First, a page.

Róbert Bárány

About Róbert Bárány

Who is it?: Otologist
Birth Day: April 22, 1876
Birth Place: Vienna, Austria, Austrian
Died On: 8 April 1936(1936-04-08) (aged 59)\nUppsala, Sweden
Birth Sign: Taurus
Alma mater: Vienna University
Awards: Nobel Prize in Physiology or Medicine (1914)
Fields: Medicine
Institutions: Uppsala University

Róbert Bárány Net Worth

Róbert Bárány was born on April 22, 1876 in Vienna, Austria, Austrian, is Otologist. Róbert Bárány was an Austro-Hungarian otologist whose work on physiology and pathology of the human vestibular apparatus that is the sensory system of the inner ear won him the ‘Nobel Prize for Physiology’ or Medicine in 1914. During the ‘First World War’, he served as a civilian surgeon for the Austrian Army and when the ‘Nobel Prize’ was conferred upon him in 1914, he was captured and held as a prisoner by the Russian Army in a war camp prison. He could receive the award in 1916. New tests were conceived by Bárány for detection of vestibular ailments and for investigating the activities of one of the regions of the brain called cerebellum and its connection with disruption of equilibrium. Since 1917 until his death he served the ‘Uppsala University, first as a physicist and later as the Professor and Director of the Otology Department of the university. During the later stage of his life he examined the reasons for muscular rheumatism. He received several awards and recognition including the title of ‘Dozent’ in 1909, the ‘ERB Medal’ by the ‘German Neurological Society’ in 1913 and the ‘Guyot Prize’ in 1914.
Róbert Bárány is a member of Scientists

💰 Net worth: Under Review

Some Róbert Bárány images



Bárány was born in Vienna, Austria-Hungary. He was the eldest of six children of the former Maria Hock, the daughter of a scientist, and Ignác Bárány, born 1842 in Várpalota, who was a bank official and estate manager. His parents were Hungarian Jews.


He attended medical school at Vienna University, graduating in 1900. As a Doctor in Vienna, Bárány was syringing fluid into the external auditory canal of a patient to relieve the patient's dizzy spells. The patient experienced vertigo and nystagmus (involuntary eye movement) when Bárány injected fluid that was too cold. In response, Bárány warmed the fluid for the patient and the patient experienced nystagmus in the opposite direction. Bárány theorized that the endolymph was sinking when it was cool and rising when it was warm, and thus the direction of flow of the endolymph was providing the proprioceptive signal to the vestibular organ. He followed up on this observation with a series of experiments on what he called the caloric reaction. The research resulting from his observations made surgical treatment of vestibular organ diseases possible. Bárány also investigated other aspects of equilibrium control, including the function of the cerebellum.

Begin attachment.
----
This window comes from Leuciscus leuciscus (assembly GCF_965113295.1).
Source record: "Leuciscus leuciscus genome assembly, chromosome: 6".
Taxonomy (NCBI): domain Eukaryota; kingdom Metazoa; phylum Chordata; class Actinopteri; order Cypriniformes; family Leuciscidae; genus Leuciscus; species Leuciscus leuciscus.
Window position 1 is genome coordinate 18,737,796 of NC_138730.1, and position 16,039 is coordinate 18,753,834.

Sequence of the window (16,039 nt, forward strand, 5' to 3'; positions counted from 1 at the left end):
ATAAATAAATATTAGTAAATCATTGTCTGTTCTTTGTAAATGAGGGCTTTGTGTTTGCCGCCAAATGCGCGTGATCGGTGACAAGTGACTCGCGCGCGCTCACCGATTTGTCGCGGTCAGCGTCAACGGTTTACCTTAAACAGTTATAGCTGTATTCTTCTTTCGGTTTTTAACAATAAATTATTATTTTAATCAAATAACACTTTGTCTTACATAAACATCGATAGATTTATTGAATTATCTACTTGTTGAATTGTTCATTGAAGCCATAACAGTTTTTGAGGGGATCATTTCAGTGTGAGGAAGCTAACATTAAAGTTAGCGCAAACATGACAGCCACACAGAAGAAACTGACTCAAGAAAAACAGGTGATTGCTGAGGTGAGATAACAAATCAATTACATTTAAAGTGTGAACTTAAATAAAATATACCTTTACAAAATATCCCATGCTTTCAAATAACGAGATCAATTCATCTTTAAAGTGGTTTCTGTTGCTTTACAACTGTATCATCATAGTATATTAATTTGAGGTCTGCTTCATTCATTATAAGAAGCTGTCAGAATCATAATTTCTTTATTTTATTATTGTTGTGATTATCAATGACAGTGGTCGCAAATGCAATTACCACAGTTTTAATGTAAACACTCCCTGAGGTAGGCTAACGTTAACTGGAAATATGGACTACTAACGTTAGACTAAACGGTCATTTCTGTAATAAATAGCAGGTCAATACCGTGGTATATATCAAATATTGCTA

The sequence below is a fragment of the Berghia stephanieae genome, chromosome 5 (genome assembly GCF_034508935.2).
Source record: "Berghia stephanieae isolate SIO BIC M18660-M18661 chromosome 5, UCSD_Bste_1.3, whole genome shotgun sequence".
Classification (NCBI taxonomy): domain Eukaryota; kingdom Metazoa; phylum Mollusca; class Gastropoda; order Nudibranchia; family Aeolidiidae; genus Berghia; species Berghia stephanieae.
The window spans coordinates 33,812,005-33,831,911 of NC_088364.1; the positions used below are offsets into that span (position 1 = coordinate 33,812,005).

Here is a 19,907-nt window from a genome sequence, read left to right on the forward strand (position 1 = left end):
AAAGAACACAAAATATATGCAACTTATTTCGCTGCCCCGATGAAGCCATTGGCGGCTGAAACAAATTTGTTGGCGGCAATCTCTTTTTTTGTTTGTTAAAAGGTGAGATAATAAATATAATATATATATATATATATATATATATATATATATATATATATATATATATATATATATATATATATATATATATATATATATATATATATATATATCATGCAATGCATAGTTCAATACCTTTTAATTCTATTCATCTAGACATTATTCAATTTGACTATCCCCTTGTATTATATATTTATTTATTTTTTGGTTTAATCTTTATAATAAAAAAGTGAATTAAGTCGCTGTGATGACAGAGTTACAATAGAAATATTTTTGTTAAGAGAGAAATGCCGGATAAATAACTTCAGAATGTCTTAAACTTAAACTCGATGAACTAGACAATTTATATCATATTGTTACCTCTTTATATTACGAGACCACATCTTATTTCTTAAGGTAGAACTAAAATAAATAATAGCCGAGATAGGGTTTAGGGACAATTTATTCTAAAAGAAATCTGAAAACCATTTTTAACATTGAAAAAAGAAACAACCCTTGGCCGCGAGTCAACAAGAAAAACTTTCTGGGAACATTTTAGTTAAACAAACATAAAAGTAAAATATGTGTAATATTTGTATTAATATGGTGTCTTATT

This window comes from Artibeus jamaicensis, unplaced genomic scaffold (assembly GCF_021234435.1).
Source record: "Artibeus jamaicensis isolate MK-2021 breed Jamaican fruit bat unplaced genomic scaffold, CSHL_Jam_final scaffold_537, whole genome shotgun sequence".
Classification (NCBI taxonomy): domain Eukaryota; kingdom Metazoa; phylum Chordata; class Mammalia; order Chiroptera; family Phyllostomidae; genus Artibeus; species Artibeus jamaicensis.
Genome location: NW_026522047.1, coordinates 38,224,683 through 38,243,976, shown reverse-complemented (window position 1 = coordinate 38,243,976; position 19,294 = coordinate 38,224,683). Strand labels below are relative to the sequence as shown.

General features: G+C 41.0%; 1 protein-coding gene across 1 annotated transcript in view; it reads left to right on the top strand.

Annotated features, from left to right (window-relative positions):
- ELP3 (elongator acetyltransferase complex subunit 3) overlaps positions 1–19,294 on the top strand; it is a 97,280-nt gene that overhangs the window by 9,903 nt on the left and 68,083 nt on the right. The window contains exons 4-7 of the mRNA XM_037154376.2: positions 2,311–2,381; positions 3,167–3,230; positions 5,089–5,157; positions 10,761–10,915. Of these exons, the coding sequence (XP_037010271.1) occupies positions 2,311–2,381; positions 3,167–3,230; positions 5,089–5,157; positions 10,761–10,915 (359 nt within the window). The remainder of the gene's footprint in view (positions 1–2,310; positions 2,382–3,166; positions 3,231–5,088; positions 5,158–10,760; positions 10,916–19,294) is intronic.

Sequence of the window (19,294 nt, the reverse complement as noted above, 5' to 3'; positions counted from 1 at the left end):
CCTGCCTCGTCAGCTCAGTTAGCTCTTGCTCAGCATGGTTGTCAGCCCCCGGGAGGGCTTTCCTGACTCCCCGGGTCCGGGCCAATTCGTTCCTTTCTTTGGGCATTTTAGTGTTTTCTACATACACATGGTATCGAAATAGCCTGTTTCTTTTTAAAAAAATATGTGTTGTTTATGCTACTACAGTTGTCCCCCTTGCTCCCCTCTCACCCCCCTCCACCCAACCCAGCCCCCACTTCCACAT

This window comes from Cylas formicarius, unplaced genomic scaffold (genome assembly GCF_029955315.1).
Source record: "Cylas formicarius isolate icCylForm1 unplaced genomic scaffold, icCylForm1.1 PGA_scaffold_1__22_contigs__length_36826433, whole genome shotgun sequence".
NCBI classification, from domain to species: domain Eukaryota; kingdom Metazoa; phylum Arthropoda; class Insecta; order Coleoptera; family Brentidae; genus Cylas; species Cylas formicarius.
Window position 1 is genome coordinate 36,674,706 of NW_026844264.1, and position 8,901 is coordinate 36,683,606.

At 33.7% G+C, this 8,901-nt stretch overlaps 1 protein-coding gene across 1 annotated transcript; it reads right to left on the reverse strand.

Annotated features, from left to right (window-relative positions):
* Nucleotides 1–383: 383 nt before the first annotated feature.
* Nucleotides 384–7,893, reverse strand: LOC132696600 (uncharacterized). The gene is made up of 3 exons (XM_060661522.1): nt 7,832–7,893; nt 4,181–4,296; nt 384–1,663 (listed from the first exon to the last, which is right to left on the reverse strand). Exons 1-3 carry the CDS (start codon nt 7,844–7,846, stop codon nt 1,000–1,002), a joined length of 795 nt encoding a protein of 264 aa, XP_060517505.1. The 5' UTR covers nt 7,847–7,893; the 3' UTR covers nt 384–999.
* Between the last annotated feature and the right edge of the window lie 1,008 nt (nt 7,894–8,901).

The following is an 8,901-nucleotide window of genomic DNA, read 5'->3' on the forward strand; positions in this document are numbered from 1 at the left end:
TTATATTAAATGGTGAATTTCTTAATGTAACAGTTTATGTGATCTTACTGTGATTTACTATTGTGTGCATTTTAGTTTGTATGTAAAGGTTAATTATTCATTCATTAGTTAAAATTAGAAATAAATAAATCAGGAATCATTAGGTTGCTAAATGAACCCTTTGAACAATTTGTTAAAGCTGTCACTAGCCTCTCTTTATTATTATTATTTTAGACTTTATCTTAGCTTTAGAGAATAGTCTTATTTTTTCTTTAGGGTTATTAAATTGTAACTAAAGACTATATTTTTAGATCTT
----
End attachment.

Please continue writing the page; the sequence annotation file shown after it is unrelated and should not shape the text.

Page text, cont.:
Bárány died shortly before his sixtieth birthday in Uppsala. He was the father of physician and Swedish Royal Academy of Sciences member Ernst Bárány (1910–1991) and grandfather of Physicist Anders Bárány, former secretary of the Nobel Committee for Physics.


He served with the Austrian army during World War I as a civilian surgeon and was captured by the Russian Army. When his Nobel Prize was awarded in 1914, Bárány was in a Russian prisoner of war camp. In response to his receiving the prize, Sigmund Freud wrote in 1915: "The granting of the Nobel Prize to Bárány, whom I refused to take as a pupil some years ago because he seemed to be too abnormal, has aroused sad thoughts about how helpless an individual is about gaining the respect of the crowd." Bárány was released from the prisoner of war camp in 1916 following diplomatic negotiations with Russia conducted by Prince Carl of Sweden and the Red Cross. He was then able to attend the Nobel Prize awards ceremony in 1916, where he was awarded his prize. Virtually as soon as he was awarded the Nobel Prize, in January 1917, he, with the automatic qualification for making such proposals that comes with being a Prize Winner, proposed to the Nobel Committee in Physiology or Medicine that Sigmund Freud should be awarded the Prize. From 1917 until his death he was professor at Uppsala University Faculty of Medicine.